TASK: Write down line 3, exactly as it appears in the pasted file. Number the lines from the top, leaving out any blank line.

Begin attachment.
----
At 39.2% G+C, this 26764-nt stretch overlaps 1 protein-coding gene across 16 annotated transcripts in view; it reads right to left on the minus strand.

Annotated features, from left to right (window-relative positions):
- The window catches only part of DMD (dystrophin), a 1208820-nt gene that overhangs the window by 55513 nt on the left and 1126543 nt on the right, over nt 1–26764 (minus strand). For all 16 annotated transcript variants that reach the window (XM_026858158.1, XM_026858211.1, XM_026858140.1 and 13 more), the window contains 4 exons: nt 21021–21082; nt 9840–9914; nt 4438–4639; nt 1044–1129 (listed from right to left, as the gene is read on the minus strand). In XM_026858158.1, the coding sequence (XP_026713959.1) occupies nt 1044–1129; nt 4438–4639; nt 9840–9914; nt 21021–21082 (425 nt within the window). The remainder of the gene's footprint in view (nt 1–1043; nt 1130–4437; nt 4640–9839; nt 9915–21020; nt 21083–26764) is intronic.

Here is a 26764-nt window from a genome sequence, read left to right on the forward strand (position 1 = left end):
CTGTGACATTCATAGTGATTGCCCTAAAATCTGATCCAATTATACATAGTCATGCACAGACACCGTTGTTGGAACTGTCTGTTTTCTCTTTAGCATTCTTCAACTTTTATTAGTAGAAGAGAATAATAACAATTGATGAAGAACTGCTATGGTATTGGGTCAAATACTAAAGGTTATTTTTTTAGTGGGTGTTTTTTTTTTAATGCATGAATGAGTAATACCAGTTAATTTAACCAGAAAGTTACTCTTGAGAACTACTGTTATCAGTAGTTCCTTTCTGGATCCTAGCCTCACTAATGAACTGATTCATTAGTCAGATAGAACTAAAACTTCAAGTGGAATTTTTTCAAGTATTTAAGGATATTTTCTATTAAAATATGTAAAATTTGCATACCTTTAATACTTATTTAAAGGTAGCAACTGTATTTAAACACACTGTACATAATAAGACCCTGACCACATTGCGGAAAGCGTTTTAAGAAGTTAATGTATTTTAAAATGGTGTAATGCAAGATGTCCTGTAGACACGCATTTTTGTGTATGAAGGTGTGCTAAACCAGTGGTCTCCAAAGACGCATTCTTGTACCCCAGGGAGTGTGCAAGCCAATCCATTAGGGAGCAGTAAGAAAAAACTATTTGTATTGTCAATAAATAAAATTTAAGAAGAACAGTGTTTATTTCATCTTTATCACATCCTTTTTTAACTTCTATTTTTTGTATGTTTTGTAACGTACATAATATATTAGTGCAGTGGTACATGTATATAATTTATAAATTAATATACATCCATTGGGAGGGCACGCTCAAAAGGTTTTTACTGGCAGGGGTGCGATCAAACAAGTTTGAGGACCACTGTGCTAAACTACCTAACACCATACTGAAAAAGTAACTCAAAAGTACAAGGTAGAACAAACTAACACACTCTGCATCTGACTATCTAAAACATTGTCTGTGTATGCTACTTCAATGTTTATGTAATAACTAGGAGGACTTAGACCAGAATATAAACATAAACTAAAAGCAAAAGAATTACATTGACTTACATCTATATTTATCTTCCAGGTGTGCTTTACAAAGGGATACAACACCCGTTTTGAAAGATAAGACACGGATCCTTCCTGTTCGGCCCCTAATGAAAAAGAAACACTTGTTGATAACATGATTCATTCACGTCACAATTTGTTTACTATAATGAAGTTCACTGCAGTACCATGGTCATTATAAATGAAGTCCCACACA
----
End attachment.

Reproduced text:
- The window catches only part of DMD (dystrophin), a 1208820-nt gene that overhangs the window by 55513 nt on the left and 1126543 nt on the right, over nt 1–26764 (minus strand). For all 16 annotated transcript variants that reach the window (XM_026858158.1, XM_026858211.1, XM_026858140.1 and 13 more), the window contains 4 exons: nt 21021–21082; nt 9840–9914; nt 4438–4639; nt 1044–1129 (listed from right to left, as the gene is read on the minus strand). In XM_026858158.1, the coding sequence (XP_026713959.1) occupies nt 1044–1129; nt 4438–4639; nt 9840–9914; nt 21021–21082 (425 nt within the window). The remainder of the gene's footprint in view (nt 1–1043; nt 1130–4437; nt 4640–9839; nt 9915–21020; nt 21083–26764) is intronic.